Let us take nature. What if we could enter into a contract with nature that if we sow a seed we must have in return a certain number of fruit? We would certainly like to ensure a fixed return on the investment of our efforts. But we simply miss the message of nature that when a seed loses itself into the soil under the right conditions, ready to dissolve its identity as a seed, it might yield more than we desired from it. So the Gita would advise us not to cover up the manifestation of the seed of our actions into their fruit under the narrow and dark shades of our desires. Rather it suggests letting our actions fulfil themselves in multifold manners and forms for a larger good. The moment we decide to do something for a larger good rather than just for the fulfilment of a selfish goal, our actions undergo a paradigm shift and derive their motivation and momentum from a far greater source than our selfish desires can supply.
Here we begin to lay our hands on the right and positive source of the much-aspired-for but rarely achieved change, innovation and excellence at individual as well as organisational level.
How can change, innovation, excellence flow in the actions and performance of an individual or organisation if it chooses to frustrate its inner energies into the same dark channels of selfish, self-limiting and, therefore, self-destructive confinement? When we thus delve deep to the very core of the fountainhead of our inner energies that build up and translate into our actions we set out on the right course to positive change.
How do we distinguish between change and innovation in real spiritual terms? Change still implies the continuity of an entity that claims to be undergoing the process of change. As we set out on a course to real innovation we have to go a step farther from the fountain of our energies to their very source, the fountainhead, and let it transform into a substance of a higher nature and quality. Real innovation is akin to how a caterpillar transforms into a butterfly or how water turns into pearl in a seashell. We can here recall the words of Steve Jobs, unquestionably a great innovator, who knew why it was imperative to get back to the very source of one's dynamic vision and energies when he said, while well on his way to recreate Apple, "What we're trying to do is not highfalutin. We're trying to get back to the basics of great products, great marketing and great distribution. Apple has drifted away from doing the basics really well." Jobs knew and recognised very well that he had to transform the company to bring it up to the level of innovativeness he aspired for: "I discovered that the best innovation is sometimes the company, the way you organise a company".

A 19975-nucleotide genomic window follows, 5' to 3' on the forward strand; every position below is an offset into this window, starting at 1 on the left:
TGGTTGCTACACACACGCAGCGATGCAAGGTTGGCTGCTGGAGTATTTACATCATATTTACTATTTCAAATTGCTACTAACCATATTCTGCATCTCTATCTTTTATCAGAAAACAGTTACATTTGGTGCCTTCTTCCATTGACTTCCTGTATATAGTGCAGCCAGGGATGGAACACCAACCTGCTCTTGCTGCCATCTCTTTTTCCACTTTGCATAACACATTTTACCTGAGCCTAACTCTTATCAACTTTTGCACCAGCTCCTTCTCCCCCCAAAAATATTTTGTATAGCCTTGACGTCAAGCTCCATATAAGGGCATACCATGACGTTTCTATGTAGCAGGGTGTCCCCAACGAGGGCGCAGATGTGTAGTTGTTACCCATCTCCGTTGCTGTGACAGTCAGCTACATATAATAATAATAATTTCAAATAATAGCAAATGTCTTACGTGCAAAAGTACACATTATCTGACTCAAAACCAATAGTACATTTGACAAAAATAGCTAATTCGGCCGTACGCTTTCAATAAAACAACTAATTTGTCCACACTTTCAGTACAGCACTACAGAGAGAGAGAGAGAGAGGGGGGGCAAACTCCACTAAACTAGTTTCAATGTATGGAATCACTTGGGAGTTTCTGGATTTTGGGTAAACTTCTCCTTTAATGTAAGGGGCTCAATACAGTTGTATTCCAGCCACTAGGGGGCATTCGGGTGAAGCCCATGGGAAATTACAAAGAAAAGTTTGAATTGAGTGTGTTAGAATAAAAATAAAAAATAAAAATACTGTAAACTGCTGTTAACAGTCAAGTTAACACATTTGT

"When our energies flow into fixed habits and practices and then become stale, it implies that our vision has got anchored to the fountain but lost sight of the very source..."
As an individual has a self that is conditioned to identify itself in certain fixed ways so does an organisation pin down its identity in predefined ways. Unless they change the composition of their self into a superior essence and form, no real innovation can follow in their performance and products.
The pursuit of excellence is an exercise in transcending the stagnation of our performance and products into routine habits and practices. Even novel modes of actions and performance tend to stultify over the passage of time. When our energies flow into fixed habits and practices and then become stale, it implies that our vision has got anchored to the fountain but lost sight of the very source, the fountainhead of our energies, the essential vision and values that prompt their incessant flow.
This is not only the real plane from where real "knowing" and "action" flow but also the propensity that obliterates the gap between knowledge and action and prompts real change, innovation and excellence.